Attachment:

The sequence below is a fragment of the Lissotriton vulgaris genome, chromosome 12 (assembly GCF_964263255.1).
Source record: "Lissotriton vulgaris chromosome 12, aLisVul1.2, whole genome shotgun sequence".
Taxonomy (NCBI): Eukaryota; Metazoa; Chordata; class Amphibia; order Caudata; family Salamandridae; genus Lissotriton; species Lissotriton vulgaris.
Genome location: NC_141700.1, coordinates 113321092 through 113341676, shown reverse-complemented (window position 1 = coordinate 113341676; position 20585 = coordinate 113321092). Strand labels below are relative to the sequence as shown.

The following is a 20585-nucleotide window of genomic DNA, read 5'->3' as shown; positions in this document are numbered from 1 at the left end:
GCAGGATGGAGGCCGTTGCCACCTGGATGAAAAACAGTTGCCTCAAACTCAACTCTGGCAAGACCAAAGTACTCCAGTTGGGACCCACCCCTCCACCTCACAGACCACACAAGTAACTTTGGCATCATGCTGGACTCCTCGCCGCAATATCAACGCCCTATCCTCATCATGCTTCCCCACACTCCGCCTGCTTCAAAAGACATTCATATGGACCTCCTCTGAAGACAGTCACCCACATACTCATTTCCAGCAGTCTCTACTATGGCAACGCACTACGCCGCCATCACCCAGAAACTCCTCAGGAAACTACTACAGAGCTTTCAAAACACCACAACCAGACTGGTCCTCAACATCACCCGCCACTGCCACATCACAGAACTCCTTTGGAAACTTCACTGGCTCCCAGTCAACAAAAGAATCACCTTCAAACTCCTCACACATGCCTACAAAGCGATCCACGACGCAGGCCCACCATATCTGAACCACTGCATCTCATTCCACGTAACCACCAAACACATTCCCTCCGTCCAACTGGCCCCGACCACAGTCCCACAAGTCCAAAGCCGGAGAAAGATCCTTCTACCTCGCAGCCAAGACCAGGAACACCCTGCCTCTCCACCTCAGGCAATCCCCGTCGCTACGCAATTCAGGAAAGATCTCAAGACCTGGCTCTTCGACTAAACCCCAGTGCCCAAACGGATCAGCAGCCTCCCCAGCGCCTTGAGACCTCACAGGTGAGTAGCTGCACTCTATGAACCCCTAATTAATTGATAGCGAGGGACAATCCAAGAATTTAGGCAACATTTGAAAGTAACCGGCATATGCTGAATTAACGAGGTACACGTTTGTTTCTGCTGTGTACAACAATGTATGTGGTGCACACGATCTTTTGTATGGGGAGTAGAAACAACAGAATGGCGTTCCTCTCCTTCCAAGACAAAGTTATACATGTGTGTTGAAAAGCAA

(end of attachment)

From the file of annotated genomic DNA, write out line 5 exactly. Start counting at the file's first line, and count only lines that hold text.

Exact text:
The following is a 20585-nucleotide window of genomic DNA, read 5'->3' as shown; positions in this document are numbered from 1 at the left end: